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Kristin Burnham currently serves as InformationWeek.com's Senior Editor, covering social media, social business, IT leadership and IT careers. Prior to joining InformationWeek in July 2013, she served in a number of roles at CIO magazine and CIO.com, most recently as senior ... View Full Bio

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Kristin Burnham
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Kristin Burnham,
User Rank: Author
8/10/2014 | 8:12:17 PM
Re: the more information the better
@Pedro -- Glassdoor encourages companies to add their own benefit info and ascertain what others have written. This will likely help weed out any inaccurate information.
MDMConsult14
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MDMConsult14,
User Rank: Moderator
8/9/2014 | 8:30:09 PM
Re: the more information the better
Yes. These are important areas of the company to know. If an IT worker were to change positions or look for a new job having as much information available will assist a great deal in the job search process.
PedroGonzales
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PedroGonzales,
User Rank: Ninja
8/7/2014 | 7:35:03 PM
the more information the better
I think this is very useful information. the more information a person has about their future job, the better the decision they can make.  Each person has different set of values in regards to benefits based on their unique needs.   I'm concern on the reliability of the answers. How do I know an employee is just making up information about their employer regarding their benefits.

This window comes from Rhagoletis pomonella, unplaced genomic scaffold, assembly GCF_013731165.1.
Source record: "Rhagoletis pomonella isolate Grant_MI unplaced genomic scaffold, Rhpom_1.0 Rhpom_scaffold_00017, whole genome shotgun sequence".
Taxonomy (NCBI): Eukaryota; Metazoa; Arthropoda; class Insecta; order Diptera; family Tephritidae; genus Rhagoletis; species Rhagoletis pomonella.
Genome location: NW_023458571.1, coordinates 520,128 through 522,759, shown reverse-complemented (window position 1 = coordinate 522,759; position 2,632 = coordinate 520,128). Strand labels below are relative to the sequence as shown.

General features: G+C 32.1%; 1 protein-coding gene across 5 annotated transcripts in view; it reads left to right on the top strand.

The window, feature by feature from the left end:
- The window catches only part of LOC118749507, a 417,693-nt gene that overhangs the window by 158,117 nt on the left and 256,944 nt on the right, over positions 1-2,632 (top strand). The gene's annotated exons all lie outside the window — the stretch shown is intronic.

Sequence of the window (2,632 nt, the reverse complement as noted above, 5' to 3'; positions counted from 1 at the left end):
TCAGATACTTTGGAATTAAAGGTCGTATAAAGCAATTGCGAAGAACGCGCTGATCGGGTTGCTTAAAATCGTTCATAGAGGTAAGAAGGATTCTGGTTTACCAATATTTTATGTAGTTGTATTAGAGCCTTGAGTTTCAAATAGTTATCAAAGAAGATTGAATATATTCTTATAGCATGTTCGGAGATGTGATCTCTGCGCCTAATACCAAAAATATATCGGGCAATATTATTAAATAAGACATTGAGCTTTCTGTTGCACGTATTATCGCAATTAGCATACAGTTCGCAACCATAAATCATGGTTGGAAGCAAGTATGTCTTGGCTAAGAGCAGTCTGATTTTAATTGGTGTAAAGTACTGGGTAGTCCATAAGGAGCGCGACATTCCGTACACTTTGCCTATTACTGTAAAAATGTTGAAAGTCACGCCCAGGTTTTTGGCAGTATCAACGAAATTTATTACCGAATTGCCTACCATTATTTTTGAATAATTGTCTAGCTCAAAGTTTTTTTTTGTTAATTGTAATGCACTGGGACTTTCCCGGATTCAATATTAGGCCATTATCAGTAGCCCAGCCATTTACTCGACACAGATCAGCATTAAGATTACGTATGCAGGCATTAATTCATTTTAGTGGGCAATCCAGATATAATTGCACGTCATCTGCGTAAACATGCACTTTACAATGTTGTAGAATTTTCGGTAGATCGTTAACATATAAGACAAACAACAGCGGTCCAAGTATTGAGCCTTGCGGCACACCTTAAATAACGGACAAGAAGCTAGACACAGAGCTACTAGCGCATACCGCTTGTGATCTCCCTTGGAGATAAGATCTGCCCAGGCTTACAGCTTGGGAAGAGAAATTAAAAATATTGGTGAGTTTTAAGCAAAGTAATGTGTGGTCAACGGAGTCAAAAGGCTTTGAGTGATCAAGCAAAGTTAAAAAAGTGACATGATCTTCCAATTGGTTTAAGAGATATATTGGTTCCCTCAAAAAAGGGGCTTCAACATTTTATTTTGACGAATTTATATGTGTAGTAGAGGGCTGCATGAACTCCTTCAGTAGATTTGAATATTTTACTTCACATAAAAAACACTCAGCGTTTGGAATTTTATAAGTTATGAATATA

zerox203
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zerox203,
User Rank: Ninja
8/7/2014 | 5:06:18 PM
Re: Glassdoor Adds Benefits Info
I've had Glassdoor recommended to me before purely based on the quality of the jobs listed, but what I didn't know about was all the extra info and details they offer beyond the bare-bones. You mention at the bottom all the other great info they give in addition to the new benefits overview, and that's great - the new system could give that extra layer to compliment what's already there. The fact that everything is sourced from employees as well as employers ties everything together nicely; an employer can brag about their great benefits package, but input from employees can tell you that the interview process is not worth the hassle. In other words, I can see why people recommend the site so highly.

Benefits (especially to this level of specificity) definitely do not get enough coverage and commentary in the current landscape. There's a small checklist that usually covers dental, medical (and maybe that on-site gym), and very little else. That's not asking all that much from a company that gets to know your social security number and entire work history before you even walk in the door! There's room for so many little things that you ought to know before making such a big life decision. In the age where I can decide exactly how many slices of my pizza have bannana peppers with an web app, it's not unreasonable to think I should get a little more  detail on of jobs I'm applying for!